Amplifier gain is mainly delivered from 2 devices, a preamplifier or a distribution amplifier. They essentially perform the same function with a slight difference. A preamplifier is installed at the antenna and amplifies the signal. A preamplifier should be used to overcome a long coaxial cable (over 100ft) in between the antenna and the splitter (or the lone TV).
A distribution amplifier is installed just before the splitter and is used to amplify the signal for splitting to multiple TVs. Some distribution amplifiers, like the one pictured below, also function as a splitter.
These amplifiers both have similar functions. Generally, if there is a long cable run before the splitter, try installing a preamplifier to see if it fixes the issue. On the other hand, if you see loss not from the line but the splitter, you will want to try using a distribution amplifier.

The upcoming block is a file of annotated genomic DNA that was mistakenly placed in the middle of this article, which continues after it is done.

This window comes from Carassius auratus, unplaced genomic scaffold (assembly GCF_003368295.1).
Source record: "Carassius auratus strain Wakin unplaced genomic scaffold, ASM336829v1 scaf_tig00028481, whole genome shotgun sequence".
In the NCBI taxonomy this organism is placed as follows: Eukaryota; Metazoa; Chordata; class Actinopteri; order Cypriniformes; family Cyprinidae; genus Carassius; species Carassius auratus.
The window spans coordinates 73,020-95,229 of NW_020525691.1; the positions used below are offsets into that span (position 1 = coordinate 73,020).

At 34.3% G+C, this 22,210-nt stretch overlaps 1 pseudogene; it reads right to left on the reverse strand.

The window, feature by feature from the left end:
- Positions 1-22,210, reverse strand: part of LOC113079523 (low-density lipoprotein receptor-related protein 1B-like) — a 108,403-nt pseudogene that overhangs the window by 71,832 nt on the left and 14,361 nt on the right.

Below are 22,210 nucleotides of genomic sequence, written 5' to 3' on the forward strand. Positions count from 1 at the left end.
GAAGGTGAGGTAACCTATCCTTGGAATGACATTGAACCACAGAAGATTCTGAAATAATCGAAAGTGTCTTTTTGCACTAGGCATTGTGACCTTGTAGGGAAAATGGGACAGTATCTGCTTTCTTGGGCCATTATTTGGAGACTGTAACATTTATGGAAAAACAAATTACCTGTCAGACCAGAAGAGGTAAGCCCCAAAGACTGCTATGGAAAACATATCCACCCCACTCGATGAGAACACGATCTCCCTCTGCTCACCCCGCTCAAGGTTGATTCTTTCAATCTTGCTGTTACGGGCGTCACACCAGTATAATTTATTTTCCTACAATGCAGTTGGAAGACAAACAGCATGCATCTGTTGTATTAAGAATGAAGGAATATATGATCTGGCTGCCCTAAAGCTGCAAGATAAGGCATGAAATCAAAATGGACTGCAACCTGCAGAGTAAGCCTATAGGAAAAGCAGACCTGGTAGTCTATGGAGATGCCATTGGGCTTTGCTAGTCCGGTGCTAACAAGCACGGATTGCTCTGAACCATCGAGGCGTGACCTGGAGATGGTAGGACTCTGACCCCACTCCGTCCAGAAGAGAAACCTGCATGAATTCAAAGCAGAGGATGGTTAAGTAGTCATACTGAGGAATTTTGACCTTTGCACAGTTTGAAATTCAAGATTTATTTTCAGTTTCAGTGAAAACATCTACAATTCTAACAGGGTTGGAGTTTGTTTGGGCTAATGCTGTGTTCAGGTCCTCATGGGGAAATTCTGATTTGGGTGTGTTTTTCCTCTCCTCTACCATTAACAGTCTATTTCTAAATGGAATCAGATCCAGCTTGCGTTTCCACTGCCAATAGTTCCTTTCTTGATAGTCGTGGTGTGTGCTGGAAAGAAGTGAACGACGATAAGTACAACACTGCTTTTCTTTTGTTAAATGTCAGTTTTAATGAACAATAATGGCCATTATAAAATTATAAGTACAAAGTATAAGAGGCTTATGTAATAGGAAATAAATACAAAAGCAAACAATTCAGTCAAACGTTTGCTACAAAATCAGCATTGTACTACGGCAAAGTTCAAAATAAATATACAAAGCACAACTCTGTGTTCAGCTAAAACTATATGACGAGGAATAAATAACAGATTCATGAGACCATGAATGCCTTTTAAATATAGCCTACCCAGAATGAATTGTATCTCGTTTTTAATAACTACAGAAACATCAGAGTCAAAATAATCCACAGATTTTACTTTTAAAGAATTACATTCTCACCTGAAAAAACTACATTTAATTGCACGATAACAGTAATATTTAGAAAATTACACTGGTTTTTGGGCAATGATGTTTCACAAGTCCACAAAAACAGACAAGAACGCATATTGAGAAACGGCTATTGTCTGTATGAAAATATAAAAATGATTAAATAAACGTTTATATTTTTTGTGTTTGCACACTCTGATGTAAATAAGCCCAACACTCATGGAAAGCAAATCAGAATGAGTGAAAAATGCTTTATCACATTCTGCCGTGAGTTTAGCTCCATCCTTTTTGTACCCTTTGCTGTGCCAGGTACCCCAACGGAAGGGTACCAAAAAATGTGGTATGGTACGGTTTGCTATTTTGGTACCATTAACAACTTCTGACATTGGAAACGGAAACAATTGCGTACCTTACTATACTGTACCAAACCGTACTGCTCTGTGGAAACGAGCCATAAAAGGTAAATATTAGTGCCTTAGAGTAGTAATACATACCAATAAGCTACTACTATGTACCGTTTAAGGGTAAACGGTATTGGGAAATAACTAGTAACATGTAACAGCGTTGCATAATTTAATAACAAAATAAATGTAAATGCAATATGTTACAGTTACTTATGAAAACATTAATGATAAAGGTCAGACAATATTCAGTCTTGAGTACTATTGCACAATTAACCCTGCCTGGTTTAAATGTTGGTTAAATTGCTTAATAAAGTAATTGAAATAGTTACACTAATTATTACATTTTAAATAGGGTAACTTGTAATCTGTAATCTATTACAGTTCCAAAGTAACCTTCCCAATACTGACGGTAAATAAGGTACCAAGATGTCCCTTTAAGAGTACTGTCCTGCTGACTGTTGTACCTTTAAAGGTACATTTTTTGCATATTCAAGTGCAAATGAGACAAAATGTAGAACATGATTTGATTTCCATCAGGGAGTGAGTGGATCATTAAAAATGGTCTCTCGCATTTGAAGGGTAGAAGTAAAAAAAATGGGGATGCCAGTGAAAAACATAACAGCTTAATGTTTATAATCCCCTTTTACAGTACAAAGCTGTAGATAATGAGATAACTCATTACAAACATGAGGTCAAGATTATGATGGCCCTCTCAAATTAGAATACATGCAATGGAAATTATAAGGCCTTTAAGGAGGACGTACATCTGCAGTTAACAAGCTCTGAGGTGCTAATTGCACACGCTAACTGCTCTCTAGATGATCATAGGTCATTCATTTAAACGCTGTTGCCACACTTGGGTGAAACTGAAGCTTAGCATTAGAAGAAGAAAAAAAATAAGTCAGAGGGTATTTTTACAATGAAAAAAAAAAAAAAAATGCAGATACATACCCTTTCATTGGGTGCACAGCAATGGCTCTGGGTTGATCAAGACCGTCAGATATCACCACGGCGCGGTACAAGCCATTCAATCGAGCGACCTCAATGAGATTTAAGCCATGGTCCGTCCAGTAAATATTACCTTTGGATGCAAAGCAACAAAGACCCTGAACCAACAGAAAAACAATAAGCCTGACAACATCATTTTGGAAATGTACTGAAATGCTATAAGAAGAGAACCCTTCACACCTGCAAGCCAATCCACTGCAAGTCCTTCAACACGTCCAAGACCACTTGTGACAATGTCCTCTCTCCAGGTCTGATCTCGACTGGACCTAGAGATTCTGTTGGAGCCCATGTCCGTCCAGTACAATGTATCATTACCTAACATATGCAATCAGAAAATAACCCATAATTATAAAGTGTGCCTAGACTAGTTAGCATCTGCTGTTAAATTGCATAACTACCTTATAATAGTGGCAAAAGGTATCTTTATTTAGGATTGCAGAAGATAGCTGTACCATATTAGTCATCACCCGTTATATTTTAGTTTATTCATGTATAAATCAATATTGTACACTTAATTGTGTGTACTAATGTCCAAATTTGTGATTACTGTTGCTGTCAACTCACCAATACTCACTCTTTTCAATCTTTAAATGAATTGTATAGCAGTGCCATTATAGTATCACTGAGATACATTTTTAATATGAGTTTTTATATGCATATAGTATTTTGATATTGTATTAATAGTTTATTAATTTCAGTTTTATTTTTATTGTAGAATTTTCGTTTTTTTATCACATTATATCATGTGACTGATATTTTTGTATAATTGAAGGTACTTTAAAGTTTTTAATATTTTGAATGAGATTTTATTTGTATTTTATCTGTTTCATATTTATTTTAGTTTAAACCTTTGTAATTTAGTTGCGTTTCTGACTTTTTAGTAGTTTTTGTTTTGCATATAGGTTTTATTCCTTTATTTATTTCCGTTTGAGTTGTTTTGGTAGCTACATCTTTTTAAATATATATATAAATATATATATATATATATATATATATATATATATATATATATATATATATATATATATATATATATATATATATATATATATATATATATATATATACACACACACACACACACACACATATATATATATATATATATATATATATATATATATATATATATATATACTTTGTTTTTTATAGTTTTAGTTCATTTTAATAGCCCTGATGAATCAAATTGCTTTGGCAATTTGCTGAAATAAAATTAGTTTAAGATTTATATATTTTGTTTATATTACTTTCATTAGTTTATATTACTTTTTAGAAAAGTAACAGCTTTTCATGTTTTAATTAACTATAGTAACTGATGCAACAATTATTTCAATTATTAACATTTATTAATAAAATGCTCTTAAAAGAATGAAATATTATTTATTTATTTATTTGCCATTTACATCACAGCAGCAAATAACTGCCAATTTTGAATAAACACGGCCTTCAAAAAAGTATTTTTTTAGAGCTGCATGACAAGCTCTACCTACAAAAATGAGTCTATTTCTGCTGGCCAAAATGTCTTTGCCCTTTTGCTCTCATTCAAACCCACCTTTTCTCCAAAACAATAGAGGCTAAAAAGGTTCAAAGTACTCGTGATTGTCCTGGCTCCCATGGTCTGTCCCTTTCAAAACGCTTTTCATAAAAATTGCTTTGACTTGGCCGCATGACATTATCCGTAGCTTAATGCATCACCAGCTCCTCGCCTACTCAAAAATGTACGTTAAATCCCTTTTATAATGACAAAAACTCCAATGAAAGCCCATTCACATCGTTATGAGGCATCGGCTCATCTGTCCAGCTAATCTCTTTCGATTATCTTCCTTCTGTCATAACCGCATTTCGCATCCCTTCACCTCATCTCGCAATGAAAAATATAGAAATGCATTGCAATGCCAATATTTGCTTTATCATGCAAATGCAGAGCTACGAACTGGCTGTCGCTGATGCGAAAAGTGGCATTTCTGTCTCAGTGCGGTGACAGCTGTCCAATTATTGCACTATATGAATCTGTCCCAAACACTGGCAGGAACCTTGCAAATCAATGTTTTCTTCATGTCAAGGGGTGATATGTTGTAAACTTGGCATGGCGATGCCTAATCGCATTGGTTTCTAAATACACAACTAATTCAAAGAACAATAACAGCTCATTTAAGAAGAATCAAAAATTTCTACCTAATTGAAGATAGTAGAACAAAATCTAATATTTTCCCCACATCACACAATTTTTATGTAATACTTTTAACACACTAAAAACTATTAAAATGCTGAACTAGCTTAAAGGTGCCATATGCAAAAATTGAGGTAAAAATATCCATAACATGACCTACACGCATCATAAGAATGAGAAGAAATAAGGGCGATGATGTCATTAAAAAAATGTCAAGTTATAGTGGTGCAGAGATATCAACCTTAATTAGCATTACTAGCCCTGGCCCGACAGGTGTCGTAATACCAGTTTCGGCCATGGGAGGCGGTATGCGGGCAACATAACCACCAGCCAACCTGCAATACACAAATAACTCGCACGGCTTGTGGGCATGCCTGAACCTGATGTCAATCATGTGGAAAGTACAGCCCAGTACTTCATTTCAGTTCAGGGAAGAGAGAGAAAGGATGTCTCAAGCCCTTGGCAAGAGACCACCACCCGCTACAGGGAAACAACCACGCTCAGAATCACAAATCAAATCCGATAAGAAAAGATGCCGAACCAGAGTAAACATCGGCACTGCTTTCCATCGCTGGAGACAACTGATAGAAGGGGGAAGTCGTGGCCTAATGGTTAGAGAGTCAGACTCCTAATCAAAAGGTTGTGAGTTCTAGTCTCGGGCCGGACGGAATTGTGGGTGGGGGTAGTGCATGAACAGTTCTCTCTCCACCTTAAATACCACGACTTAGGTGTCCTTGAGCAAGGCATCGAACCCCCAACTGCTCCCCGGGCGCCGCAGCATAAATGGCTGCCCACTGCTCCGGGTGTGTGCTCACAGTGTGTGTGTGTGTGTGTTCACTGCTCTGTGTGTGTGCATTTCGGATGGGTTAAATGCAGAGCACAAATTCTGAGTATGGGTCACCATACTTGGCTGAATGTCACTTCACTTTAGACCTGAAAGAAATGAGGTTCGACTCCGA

Some situations may even require both if you are installing multiple TVs with a very long run of coaxial cable between the antenna and splitter.
To Much Signal Can be a Bad Thing
The reason we want to first try installing without amplifiers first is signal overload. If the signal is strong from the tower, too much amplification can overload the tuner and cause the TV tuner not to receive the channel. Amplification should always be seen as a way to improve reception, not installed by default.